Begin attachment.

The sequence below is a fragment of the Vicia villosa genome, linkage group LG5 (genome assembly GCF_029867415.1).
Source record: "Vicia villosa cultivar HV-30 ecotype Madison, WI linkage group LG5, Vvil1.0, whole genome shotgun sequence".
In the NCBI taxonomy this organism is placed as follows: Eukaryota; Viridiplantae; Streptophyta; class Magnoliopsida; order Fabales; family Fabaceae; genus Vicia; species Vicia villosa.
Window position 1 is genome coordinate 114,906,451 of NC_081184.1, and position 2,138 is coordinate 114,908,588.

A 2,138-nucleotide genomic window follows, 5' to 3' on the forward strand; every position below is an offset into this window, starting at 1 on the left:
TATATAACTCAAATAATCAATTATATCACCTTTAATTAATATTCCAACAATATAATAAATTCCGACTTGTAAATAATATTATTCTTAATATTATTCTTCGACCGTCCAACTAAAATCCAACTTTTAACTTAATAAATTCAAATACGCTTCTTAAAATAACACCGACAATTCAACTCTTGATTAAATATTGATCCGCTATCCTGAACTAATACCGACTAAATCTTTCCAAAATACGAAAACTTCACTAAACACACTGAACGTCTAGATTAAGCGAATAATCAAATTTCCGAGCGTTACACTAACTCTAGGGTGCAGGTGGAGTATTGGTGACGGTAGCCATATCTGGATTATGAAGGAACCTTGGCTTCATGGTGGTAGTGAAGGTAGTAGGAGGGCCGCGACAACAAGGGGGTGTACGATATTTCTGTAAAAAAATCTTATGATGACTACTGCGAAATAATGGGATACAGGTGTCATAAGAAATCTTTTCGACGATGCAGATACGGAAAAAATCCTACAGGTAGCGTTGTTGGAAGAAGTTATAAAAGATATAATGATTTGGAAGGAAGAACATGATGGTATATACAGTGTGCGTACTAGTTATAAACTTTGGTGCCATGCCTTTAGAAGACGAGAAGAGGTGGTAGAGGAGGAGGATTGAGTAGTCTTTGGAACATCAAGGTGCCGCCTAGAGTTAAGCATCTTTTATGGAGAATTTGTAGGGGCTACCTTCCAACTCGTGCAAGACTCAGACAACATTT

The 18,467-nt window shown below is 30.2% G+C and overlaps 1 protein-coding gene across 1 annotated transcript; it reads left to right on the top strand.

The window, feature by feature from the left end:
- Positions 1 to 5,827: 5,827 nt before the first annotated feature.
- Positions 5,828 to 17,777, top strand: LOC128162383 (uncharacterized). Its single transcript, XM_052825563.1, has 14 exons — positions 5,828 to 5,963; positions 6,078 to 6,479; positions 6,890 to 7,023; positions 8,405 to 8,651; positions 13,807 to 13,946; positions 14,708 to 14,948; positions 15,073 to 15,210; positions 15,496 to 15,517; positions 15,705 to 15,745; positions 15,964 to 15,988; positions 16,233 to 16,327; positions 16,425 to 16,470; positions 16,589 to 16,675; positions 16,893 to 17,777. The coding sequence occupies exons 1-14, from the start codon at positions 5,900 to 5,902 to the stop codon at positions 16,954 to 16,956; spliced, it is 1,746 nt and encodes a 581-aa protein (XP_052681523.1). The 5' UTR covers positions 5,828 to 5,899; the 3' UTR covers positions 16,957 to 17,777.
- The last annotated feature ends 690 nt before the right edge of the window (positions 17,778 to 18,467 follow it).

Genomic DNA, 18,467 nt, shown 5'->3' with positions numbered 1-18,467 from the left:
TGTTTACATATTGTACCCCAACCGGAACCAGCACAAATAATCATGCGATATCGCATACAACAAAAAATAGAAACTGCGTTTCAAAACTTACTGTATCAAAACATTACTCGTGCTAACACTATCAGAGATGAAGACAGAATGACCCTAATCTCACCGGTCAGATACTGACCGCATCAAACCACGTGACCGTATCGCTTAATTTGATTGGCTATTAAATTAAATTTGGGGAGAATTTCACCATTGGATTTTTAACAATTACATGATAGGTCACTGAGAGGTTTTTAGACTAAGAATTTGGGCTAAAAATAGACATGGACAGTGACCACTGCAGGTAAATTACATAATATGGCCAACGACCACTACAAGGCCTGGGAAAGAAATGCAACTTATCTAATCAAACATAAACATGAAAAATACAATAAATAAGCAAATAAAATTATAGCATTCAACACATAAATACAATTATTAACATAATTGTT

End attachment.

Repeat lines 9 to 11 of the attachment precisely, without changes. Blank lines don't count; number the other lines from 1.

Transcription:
- Positions 1 to 5,827: 5,827 nt before the first annotated feature.
- Positions 5,828 to 17,777, top strand: LOC128162383 (uncharacterized). Its single transcript, XM_052825563.1, has 14 exons — positions 5,828 to 5,963; positions 6,078 to 6,479; positions 6,890 to 7,023; positions 8,405 to 8,651; positions 13,807 to 13,946; positions 14,708 to 14,948; positions 15,073 to 15,210; positions 15,496 to 15,517; positions 15,705 to 15,745; positions 15,964 to 15,988; positions 16,233 to 16,327; positions 16,425 to 16,470; positions 16,589 to 16,675; positions 16,893 to 17,777. The coding sequence occupies exons 1-14, from the start codon at positions 5,900 to 5,902 to the stop codon at positions 16,954 to 16,956; spliced, it is 1,746 nt and encodes a 581-aa protein (XP_052681523.1). The 5' UTR covers positions 5,828 to 5,899; the 3' UTR covers positions 16,957 to 17,777.
- The last annotated feature ends 690 nt before the right edge of the window (positions 17,778 to 18,467 follow it).